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Dec 11, 2022

Scripture Reading: Nahum 1:7-15

The city of Nineveh was the central city of the Assyrian empire, which was one of the cruelest, vilest, most idolatrous empires of the ancient world.  Nahum's prophecy is a tribute to the justice of the wrath of God. 

We see some crucial issues regarding God's consuming justice in this little book.  First, God's wrath is right (cf. Nah 1:3).  God's wrath is not personal revenge meted out because of a temperamental outburst; it is judicial.  It is the response of the righteous Judge against evil.  If God did not punish sin, He would not be just and, therefore, He would cease to be God.

Second, God's wrath is terrible and consuming (cf. Nah 1:4-6; Mt 8:12; 2 Thes 1:9).  The Biblical accounts of the wrath of God (the flood, Sodom and Gomorrah, crucifixion of Christ) remind us of the horror and magnitude of His anger.

Third, God's wrath is certain (cf. Nah 1:8,9; Deut 32:35,39-41).  God declared that He would make a "complete end" of Nineveh (Nah 1:8,9).  "No more shall your name be perpetuated" (Nah 1:14).  Though God is patient and is "slow to anger" (Nah 1:3), His judgment will surely come and there will be no hiding from it.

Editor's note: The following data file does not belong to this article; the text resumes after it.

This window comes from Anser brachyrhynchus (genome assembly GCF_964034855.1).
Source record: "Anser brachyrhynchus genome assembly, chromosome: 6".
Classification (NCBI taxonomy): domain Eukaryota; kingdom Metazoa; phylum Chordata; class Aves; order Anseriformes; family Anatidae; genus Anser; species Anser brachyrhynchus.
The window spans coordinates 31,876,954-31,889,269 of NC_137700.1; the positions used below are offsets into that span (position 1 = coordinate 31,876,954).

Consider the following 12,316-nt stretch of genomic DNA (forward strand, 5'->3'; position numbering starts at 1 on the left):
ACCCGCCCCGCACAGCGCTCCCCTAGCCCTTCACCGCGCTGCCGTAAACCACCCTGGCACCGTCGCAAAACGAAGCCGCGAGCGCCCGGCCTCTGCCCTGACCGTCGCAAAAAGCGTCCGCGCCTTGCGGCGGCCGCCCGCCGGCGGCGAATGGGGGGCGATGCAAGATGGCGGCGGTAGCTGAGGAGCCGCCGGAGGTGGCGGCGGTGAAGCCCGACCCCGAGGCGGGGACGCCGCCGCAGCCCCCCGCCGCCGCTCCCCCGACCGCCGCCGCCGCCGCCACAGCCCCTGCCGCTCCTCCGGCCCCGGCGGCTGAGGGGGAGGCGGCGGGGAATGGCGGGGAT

In 612 B. C. the Babylonians and the Medes destroyed the city of Nineveh and it was never rebuilt.  So complete was its destruction that when Greek military leader Xenophon passed by the site 200 years later, he thought the mounds were the ruins of some other city.  Alexander the Great, fighting in a battle nearby, did not realize that he was near the ruins of Nineveh.

The Almighty is a "consuming fire" (Heb 12:29), but "He knows those who take refuge in Him" (Nah 1:7).  God’s mercy in Christ is the only safety there is from His holy justice.  Let us hope in Christ with all our heart.